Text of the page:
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Politics chat: Biden's visit to Florida

AYESHA RASCOE, HOST:

For the second time in recent weeks, President Joe Biden visited a community hit by a disaster. In August, it was Maui. Yesterday, it was Live Oak, Fla., following Hurricane Idalia.

(SOUNDBITE OF ARCHIVED RECORDING)

PRESIDENT JOE BIDEN: I'm here today to deliver a clear message to the people of Florida and throughout the Southeast. As I told your governor, if there's anything your state needs, I'm ready to mobilize that support.

RASCOE: NPR White House correspondent Tamara Keith was in the press corps traveling with Biden and joins us now. Hi, Tam.

TAMARA KEITH, BYLINE: Good morning.

RASCOE: So tell us about the scene there in Live Oak during the Biden visit.

KEITH: There is a certain rhythm to these unfortunately common disaster visits. So the president and first lady surveyed the damage from the air in Marine One. He went into a neighborhood with massive downed trees everywhere. And they also visited an elementary school multipurpose room where Biden was briefed by local officials, FEMA and other first responders. U.S. Senator Rick Scott was there, and he praised the president for rapidly approving a major disaster declaration and surging federal help into the state. And pretty much everyone there praised the federal response so far. But as President Biden said, there is still a lot of work to do. Biden also called on Congress to urgently pass $16 billion in aid to replenish the FEMA disaster relief fund. That's more than they thought they would need just a few weeks ago. But there have been a lot of disasters, and it is still early in the hurricane season.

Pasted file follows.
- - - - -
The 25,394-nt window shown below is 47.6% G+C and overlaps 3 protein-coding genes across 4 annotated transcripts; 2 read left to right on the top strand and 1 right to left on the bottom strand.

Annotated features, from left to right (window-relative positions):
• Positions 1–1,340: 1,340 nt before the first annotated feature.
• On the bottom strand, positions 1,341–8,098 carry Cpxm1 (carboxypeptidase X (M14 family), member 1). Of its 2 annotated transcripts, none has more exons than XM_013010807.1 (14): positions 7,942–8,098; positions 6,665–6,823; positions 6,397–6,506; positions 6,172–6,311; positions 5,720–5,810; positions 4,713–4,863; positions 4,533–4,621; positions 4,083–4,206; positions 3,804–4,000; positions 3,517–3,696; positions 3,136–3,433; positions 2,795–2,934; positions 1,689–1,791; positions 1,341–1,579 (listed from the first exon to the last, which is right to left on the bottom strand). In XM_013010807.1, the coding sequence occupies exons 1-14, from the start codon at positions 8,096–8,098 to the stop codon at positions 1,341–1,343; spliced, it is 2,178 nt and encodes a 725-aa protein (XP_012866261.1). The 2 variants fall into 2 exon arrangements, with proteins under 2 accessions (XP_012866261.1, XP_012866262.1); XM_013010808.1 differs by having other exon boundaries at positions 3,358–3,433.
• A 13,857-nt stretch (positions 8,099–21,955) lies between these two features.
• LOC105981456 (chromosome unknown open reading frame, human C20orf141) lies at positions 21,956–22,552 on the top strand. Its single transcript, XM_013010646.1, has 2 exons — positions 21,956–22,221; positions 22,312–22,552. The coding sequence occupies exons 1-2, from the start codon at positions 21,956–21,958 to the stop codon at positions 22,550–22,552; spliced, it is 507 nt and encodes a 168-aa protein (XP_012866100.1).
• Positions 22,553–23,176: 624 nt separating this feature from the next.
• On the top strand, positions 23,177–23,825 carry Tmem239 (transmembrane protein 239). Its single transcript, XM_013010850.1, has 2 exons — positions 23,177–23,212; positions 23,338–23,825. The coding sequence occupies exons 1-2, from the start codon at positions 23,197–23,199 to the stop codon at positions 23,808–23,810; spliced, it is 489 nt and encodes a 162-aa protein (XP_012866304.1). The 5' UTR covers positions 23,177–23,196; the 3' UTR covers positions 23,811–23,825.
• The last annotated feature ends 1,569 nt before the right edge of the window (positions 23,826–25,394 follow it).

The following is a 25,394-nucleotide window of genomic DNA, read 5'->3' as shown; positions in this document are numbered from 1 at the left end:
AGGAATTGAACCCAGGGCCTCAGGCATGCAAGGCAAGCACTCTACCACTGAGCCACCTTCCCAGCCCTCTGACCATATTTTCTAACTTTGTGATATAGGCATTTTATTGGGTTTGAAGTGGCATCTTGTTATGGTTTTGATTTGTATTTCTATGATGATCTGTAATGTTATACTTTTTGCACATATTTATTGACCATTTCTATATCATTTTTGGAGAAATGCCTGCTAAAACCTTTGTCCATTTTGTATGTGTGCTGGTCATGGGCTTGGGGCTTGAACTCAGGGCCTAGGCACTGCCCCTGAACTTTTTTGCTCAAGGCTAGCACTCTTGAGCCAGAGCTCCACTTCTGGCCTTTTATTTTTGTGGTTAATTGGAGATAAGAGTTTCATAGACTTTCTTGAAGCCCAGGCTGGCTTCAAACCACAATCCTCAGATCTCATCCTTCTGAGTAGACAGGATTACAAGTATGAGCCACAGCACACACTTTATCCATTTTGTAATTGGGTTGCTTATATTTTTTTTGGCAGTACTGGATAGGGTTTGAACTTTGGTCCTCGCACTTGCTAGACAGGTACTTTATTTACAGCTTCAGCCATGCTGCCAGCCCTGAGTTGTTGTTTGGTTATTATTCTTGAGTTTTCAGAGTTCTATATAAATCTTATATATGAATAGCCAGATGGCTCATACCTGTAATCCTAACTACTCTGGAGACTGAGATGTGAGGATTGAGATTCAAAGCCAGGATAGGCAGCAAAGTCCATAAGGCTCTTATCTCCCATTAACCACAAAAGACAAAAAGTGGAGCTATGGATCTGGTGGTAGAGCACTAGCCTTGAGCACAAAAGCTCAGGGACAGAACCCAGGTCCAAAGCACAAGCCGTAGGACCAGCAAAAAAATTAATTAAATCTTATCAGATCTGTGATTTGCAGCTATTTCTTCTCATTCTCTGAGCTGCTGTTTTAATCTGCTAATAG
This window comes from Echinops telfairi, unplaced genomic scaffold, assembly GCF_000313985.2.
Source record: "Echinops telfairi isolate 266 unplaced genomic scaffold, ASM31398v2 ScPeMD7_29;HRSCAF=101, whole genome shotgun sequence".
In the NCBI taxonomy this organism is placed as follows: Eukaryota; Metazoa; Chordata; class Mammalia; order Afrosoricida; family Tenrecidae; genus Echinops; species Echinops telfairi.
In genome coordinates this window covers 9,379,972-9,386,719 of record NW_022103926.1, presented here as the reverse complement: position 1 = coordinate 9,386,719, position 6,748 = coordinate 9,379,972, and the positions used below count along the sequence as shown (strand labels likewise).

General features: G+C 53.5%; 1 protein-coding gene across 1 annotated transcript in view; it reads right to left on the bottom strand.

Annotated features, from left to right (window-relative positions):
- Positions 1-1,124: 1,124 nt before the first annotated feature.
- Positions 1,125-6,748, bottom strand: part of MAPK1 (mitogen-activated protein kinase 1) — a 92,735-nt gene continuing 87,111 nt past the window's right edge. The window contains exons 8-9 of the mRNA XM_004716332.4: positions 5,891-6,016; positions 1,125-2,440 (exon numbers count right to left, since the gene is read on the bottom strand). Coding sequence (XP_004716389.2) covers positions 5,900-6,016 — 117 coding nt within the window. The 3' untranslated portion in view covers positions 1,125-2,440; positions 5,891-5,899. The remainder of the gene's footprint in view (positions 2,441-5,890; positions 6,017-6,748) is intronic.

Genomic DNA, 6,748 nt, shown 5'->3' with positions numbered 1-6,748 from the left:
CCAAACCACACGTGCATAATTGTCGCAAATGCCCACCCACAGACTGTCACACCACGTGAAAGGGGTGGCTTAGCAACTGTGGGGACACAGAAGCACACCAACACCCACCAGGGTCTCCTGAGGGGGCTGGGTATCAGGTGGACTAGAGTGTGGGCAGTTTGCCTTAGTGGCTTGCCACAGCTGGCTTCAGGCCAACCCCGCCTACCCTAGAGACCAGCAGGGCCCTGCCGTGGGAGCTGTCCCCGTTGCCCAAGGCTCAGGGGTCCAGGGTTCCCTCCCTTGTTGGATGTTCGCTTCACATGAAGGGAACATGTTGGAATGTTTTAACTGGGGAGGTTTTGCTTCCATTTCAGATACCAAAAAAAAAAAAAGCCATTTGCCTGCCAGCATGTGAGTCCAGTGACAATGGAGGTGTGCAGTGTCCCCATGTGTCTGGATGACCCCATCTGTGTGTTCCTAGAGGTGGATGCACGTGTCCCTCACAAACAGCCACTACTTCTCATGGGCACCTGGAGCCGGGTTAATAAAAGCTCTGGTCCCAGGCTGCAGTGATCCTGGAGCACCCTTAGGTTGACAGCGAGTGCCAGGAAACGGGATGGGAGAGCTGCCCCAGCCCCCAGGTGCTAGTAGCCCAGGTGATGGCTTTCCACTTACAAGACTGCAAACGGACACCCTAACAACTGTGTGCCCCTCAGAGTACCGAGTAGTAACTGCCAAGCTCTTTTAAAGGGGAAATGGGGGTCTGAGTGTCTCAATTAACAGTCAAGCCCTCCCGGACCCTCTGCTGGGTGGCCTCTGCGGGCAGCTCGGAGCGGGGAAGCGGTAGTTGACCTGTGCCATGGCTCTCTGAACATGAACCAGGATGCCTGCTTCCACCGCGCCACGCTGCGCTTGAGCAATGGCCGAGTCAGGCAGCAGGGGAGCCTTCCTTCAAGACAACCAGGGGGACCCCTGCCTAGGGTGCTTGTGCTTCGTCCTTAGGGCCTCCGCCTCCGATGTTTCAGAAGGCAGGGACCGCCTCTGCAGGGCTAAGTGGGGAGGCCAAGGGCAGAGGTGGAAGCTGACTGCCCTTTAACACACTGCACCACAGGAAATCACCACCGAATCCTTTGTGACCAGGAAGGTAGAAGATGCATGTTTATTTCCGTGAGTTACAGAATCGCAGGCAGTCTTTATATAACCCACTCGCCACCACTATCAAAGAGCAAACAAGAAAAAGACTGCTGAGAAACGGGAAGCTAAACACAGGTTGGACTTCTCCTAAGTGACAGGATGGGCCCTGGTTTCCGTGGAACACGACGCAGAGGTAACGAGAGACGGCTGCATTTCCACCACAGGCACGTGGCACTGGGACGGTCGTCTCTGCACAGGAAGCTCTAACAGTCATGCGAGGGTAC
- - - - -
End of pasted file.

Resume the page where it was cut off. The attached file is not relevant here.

RASCOE: So Senator Rick Scott was with the president, but I gather that another prominent Florida Republican was not.

KEITH: Indeed. With these sorts of nonpolitical visits, it is standard for the governor to meet with the president. But Governor Ron DeSantis opted not to appear with President Biden. Of course, DeSantis is running for the Republican nomination for president. And having a feel-good bipartisan moment with the guy you're trying to boot from office is maybe a better fit with Biden's brand than with DeSantis'. I should add that this would have been their third disaster appearing together - the Surfside condo collapse in 2021 and Hurricane Ian last year.

RASCOE: What are the president and governor saying about, you know, not meeting?

KEITH: Well, the president really downplayed it, talking about his repeated conversations with Governor DeSantis, even thanking him for helping to plan the trip, which was a subtle response to DeSantis' stated reason for skipping the meeting. A DeSantis spokesman had explained the snub, saying that the security around the meeting would disrupt recovery efforts. But the FEMA administrator, Deanne Criswell, said that there had been a lot of collaboration on the visit, that the location Biden visited had power restored - search-and-rescue efforts were done - and was mutually agreed upon with the governor's team on the ground to minimize disruption.